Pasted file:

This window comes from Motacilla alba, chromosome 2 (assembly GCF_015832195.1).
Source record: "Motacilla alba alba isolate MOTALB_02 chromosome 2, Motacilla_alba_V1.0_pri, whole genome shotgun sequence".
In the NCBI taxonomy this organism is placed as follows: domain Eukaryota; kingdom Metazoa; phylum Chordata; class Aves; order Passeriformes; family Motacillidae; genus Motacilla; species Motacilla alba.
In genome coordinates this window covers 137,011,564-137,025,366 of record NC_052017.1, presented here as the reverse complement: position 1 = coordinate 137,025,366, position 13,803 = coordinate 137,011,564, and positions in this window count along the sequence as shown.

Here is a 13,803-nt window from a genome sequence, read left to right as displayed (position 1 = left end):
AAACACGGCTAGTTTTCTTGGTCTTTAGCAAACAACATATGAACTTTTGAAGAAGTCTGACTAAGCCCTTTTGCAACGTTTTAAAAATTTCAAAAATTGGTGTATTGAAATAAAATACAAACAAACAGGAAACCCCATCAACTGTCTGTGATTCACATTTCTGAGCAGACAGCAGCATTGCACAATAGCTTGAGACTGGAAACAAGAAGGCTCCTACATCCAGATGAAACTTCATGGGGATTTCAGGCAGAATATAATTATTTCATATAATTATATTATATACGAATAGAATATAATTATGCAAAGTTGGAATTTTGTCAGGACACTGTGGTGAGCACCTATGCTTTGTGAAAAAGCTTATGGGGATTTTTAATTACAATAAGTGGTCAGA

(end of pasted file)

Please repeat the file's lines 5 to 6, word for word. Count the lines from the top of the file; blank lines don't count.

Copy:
Here is a 13,803-nt window from a genome sequence, read left to right as displayed (position 1 = left end):
AAACACGGCTAGTTTTCTTGGTCTTTAGCAAACAACATATGAACTTTTGAAGAAGTCTGACTAAGCCCTTTTGCAACGTTTTAAAAATTTCAAAAATTGGTGTATTGAAATAAAATACAAACAAACAGGAAACCCCATCAACTGTCTGTGATTCACATTTCTGAGCAGACAGCAGCATTGCACAATAGCTTGAGACTGGAAACAAGAAGGCTCCTACATCCAGATGAAACTTCATGGGGATTTCAGGCAGAATATAATTATTTCATATAATTATATTATATACGAATAGAATATAATTATGCAAAGTTGGAATTTTGTCAGGACACTGTGGTGAGCACCTATGCTTTGTGAAAAAGCTTATGGGGATTTTTAATTACAATAAGTGGTCAGA